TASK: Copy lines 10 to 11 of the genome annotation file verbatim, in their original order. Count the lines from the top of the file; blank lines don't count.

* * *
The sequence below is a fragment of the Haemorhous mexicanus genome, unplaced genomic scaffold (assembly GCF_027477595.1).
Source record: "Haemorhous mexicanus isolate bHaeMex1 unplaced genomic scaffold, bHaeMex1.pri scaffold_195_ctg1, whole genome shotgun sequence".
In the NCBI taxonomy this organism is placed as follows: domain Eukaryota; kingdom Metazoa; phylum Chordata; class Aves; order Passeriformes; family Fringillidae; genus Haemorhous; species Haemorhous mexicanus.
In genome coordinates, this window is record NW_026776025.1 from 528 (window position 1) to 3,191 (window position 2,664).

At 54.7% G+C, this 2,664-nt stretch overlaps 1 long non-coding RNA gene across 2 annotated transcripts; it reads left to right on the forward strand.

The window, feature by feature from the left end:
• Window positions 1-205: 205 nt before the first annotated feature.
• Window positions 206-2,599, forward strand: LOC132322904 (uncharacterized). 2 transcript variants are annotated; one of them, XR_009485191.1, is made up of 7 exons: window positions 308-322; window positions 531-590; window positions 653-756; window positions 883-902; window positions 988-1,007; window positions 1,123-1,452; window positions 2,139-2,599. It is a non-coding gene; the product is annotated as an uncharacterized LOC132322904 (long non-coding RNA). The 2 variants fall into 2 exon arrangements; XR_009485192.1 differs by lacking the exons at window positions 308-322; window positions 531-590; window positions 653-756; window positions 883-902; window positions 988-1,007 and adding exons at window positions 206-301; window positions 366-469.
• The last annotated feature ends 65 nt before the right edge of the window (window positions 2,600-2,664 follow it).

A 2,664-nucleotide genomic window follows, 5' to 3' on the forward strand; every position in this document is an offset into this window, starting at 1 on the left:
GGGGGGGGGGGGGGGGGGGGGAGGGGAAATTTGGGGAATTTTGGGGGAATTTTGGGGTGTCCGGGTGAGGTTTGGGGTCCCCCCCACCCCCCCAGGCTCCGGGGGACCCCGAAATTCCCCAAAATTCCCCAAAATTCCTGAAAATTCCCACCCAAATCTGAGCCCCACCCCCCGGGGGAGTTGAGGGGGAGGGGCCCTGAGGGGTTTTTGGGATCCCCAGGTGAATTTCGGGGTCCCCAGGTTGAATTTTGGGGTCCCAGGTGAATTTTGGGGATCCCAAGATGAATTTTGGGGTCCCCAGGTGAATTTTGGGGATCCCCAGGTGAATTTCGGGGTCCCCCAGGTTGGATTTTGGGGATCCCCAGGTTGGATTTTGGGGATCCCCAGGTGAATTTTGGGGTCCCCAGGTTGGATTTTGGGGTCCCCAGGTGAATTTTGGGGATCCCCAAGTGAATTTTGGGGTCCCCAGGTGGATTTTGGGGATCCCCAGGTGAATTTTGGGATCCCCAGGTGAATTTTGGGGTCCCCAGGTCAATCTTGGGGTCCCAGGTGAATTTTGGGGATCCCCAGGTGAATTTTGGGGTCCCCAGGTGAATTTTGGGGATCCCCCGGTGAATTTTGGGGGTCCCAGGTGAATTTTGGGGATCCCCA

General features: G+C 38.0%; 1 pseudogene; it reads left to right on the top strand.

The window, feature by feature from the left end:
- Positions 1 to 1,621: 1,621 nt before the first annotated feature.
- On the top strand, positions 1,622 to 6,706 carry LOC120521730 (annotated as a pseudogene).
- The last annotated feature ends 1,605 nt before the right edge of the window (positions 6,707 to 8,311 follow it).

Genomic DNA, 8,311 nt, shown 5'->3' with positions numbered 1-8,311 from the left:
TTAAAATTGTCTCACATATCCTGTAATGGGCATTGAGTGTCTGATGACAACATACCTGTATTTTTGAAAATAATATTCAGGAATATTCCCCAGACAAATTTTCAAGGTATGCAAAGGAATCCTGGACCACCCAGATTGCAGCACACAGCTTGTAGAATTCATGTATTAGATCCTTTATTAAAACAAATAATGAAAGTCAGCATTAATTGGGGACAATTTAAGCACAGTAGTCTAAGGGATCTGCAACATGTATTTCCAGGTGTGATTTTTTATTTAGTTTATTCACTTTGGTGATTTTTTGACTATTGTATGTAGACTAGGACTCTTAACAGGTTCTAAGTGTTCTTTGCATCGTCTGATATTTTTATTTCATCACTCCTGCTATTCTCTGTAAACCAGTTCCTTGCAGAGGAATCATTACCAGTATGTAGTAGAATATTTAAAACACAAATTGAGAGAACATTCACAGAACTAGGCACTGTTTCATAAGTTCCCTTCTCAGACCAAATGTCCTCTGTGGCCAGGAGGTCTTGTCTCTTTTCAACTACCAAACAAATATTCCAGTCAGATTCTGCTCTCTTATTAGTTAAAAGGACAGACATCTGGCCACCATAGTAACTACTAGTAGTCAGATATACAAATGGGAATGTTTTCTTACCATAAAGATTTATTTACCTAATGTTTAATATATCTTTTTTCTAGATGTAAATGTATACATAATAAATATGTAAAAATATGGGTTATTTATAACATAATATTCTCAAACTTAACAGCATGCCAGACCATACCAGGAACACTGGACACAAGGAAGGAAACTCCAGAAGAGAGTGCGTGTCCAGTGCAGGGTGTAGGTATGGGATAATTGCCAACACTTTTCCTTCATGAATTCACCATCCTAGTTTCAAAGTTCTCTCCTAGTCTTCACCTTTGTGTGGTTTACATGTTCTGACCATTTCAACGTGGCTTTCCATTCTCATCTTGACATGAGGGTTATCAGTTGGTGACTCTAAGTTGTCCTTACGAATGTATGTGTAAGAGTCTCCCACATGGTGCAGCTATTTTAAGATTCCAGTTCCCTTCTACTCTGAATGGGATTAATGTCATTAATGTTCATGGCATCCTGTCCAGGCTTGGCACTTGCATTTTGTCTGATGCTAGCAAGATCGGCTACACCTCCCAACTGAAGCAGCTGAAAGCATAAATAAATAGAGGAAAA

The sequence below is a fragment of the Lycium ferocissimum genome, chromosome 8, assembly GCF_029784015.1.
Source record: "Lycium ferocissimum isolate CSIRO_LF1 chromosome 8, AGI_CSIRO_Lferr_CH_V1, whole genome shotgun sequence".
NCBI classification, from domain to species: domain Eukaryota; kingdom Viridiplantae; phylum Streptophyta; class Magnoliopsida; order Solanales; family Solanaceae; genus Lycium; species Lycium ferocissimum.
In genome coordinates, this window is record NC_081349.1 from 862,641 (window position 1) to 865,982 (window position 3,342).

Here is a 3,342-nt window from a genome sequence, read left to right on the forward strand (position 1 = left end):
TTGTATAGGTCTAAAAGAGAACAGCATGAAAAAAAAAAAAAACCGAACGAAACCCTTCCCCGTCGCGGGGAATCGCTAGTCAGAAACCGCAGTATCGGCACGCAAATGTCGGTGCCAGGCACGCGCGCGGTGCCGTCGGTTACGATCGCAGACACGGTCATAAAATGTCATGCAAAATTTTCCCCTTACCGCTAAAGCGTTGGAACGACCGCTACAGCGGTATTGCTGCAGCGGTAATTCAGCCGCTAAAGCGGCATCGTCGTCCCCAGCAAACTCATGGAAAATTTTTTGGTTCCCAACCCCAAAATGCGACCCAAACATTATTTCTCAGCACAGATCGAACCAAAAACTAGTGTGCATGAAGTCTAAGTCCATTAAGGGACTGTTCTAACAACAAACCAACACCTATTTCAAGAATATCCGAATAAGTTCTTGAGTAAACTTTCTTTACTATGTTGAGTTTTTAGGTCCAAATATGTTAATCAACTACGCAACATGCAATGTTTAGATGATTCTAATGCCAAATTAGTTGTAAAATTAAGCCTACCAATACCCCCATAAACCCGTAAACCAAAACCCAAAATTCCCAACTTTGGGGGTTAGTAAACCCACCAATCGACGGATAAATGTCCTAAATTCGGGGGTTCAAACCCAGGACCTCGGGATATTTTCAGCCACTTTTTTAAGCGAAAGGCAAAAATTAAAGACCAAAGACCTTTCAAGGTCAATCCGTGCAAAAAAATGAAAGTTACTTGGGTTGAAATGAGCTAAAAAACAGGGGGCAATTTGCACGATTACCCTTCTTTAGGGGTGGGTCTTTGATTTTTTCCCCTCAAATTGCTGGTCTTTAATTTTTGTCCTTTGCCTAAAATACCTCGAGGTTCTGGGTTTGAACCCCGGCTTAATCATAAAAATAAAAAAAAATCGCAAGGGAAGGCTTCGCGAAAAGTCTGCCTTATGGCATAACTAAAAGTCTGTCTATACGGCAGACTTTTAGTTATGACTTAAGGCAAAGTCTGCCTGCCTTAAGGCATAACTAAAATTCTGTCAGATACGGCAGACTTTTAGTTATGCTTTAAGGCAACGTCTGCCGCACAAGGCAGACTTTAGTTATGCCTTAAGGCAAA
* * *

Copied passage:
A 2,664-nucleotide genomic window follows, 5' to 3' on the forward strand; every position in this document is an offset into this window, starting at 1 on the left:
GGGGGGGGGGGGGGGGGGGGGAGGGGAAATTTGGGGAATTTTGGGGGAATTTTGGGGTGTCCGGGTGAGGTTTGGGGTCCCCCCCACCCCCCCAGGCTCCGGGGGACCCCGAAATTCCCCAAAATTCCCCAAAATTCCTGAAAATTCCCACCCAAATCTGAGCCCCACCCCCCGGGGGAGTTGAGGGGGAGGGGCCCTGAGGGGTTTTTGGGATCCCCAGGTGAATTTCGGGGTCCCCAGGTTGAATTTTGGGGTCCCAGGTGAATTTTGGGGATCCCAAGATGAATTTTGGGGTCCCCAGGTGAATTTTGGGGATCCCCAGGTGAATTTCGGGGTCCCCCAGGTTGGATTTTGGGGATCCCCAGGTTGGATTTTGGGGATCCCCAGGTGAATTTTGGGGTCCCCAGGTTGGATTTTGGGGTCCCCAGGTGAATTTTGGGGATCCCCAAGTGAATTTTGGGGTCCCCAGGTGGATTTTGGGGATCCCCAGGTGAATTTTGGGATCCCCAGGTGAATTTTGGGGTCCCCAGGTCAATCTTGGGGTCCCAGGTGAATTTTGGGGATCCCCAGGTGAATTTTGGGGTCCCCAGGTGAATTTTGGGGATCCCCCGGTGAATTTTGGGGGTCCCAGGTGAATTTTGGGGATCCCCA